Author and therapist Eric Scalise writes, “We now live in the most technologically connected, but relationally disconnected, culture this country has ever experienced.” “Goodness, what did people do when they had an hour commute home from work and were unable to connect with a family member . . . unless, of course, they wanted to stop at every other gas station to use a pay phone? Yet, somehow we managed to survive the suspense of not knowing what was for dinner, the latest cute trick our dog had learned, the antics of our next door neighbor or whatever it was that Cathy said to Suzy until we walked in the front door.”
We live in an “instant gratification” society, with our computers, cellphones, microwaves, and so on. While our technological advances have made that possible, it has not come without a cost. One 2016 study determined that excessive screen time increased distraction and increased expectations for instant gratification. It found that over time people’s “emotional and cognitive reserves became that much more diminished.”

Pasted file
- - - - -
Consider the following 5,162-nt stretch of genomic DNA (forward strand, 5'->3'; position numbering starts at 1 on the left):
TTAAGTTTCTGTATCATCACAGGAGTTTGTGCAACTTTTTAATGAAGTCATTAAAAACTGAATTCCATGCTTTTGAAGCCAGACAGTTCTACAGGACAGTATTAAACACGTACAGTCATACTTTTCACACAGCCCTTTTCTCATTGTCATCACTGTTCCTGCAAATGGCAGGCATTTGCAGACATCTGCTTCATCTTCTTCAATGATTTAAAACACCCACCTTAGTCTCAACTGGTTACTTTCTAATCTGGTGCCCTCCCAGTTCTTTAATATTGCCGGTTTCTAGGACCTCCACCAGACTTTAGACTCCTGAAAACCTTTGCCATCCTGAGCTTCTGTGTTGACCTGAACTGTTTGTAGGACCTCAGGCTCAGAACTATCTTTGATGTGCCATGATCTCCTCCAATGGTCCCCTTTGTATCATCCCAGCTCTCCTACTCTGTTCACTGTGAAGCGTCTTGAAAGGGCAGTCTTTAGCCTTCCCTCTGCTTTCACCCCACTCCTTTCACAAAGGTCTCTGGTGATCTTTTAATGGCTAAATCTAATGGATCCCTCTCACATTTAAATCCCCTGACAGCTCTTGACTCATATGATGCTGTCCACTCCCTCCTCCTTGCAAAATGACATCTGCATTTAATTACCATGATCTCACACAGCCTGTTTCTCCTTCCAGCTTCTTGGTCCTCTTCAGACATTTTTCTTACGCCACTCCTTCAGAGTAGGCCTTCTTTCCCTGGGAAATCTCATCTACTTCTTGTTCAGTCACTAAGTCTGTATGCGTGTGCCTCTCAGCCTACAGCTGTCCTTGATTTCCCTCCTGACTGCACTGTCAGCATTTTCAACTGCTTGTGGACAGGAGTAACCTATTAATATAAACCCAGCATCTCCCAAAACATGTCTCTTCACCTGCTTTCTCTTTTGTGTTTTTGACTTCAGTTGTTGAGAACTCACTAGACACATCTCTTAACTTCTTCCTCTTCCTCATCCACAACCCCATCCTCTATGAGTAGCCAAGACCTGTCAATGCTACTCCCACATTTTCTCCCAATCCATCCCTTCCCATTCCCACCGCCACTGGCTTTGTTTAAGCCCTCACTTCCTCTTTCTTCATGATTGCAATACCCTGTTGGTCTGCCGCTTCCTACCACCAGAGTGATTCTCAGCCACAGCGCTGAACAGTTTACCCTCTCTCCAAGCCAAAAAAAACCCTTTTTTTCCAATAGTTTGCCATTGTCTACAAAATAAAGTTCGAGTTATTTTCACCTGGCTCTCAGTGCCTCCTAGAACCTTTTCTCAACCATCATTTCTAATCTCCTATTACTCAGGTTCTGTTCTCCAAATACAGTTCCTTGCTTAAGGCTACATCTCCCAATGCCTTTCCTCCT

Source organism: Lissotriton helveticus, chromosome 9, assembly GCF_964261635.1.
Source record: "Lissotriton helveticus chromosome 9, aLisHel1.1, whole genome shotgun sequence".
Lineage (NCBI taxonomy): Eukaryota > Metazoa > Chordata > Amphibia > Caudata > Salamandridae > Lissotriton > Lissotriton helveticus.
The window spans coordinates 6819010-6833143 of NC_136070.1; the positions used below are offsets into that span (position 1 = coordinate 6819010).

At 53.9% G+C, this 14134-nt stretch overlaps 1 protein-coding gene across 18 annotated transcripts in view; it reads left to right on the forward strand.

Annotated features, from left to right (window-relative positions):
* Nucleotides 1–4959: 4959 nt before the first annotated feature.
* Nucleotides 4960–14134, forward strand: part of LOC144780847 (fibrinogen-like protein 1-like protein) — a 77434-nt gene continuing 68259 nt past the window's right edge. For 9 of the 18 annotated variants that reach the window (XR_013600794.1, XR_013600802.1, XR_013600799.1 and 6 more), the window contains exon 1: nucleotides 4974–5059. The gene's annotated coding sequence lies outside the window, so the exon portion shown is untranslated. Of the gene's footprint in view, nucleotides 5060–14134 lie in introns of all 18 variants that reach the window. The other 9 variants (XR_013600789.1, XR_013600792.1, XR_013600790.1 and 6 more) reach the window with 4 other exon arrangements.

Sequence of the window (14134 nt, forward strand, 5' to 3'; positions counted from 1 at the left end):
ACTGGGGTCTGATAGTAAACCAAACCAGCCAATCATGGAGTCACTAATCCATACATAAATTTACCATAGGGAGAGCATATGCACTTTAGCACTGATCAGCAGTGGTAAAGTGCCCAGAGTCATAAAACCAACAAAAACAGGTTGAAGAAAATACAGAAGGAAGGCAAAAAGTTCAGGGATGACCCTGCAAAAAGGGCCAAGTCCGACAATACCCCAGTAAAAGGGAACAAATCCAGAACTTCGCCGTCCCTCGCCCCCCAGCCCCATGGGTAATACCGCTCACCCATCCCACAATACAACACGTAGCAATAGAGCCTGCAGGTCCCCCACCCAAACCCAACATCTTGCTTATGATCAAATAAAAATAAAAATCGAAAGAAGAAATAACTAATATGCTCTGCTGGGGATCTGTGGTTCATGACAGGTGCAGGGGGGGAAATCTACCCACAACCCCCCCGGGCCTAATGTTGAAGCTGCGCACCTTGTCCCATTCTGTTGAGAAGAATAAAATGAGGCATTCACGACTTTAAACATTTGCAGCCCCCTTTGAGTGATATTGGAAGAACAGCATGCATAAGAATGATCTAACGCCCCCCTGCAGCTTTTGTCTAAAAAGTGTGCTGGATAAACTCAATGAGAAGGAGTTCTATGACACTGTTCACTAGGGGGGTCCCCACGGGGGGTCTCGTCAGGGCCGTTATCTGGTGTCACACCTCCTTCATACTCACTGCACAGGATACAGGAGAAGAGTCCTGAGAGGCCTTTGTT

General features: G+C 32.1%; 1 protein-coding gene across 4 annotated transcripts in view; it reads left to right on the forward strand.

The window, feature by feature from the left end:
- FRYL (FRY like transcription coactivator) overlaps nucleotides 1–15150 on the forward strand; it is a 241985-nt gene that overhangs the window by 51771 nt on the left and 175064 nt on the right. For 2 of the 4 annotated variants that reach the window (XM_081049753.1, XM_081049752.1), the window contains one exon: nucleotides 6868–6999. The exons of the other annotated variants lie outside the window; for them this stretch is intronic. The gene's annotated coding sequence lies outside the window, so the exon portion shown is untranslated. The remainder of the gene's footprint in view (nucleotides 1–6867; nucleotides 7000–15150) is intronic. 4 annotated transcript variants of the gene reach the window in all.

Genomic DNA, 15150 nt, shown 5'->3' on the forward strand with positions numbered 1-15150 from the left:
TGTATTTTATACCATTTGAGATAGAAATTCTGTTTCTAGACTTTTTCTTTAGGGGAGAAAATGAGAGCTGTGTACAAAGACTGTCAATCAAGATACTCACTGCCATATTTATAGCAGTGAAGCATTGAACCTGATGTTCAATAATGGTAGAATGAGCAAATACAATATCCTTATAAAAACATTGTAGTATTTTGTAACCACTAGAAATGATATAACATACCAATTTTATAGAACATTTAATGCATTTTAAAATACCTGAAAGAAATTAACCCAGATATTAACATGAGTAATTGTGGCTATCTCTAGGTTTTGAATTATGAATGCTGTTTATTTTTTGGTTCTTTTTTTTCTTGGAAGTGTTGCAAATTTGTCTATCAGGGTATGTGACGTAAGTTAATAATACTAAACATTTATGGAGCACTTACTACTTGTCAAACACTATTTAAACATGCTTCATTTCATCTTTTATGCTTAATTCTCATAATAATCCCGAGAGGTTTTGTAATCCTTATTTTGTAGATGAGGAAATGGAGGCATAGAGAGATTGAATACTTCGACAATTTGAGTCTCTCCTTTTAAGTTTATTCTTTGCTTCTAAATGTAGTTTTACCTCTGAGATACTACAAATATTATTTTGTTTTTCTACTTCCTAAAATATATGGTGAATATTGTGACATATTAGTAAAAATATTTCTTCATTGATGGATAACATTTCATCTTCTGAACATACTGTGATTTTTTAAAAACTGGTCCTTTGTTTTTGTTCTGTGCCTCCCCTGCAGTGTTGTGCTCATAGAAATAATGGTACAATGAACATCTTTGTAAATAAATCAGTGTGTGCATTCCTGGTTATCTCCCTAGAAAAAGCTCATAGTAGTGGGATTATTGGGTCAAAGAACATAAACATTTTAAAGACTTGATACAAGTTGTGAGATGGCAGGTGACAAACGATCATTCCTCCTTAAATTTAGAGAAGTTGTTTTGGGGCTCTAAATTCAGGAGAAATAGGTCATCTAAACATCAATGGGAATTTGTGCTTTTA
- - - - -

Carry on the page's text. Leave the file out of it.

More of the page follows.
I sat with a couple this week teaching them a specific communication tool that, once learned, is pretty simple to use and can lead to resolved misunderstandings rather quickly. I was a bit surprised when the husband resisted using it because he “doesn’t have the patience and just wants this to be simple and happen now.” I should point out that what I was asking him to do would take all of 30 seconds, but he couldn’t wait that long.
I am reminded of the well-known passage of scripture found in Psalm 46:10, “Be still and know that I am God.” I can’t help but wonder, are we ever still enough to really know God or does He need to contact us by text or Facebook post? Let’s not lose sight of what truly matters. The trivial can wait. Let’s find time to “Be still.” What we discover might just be truly amazing!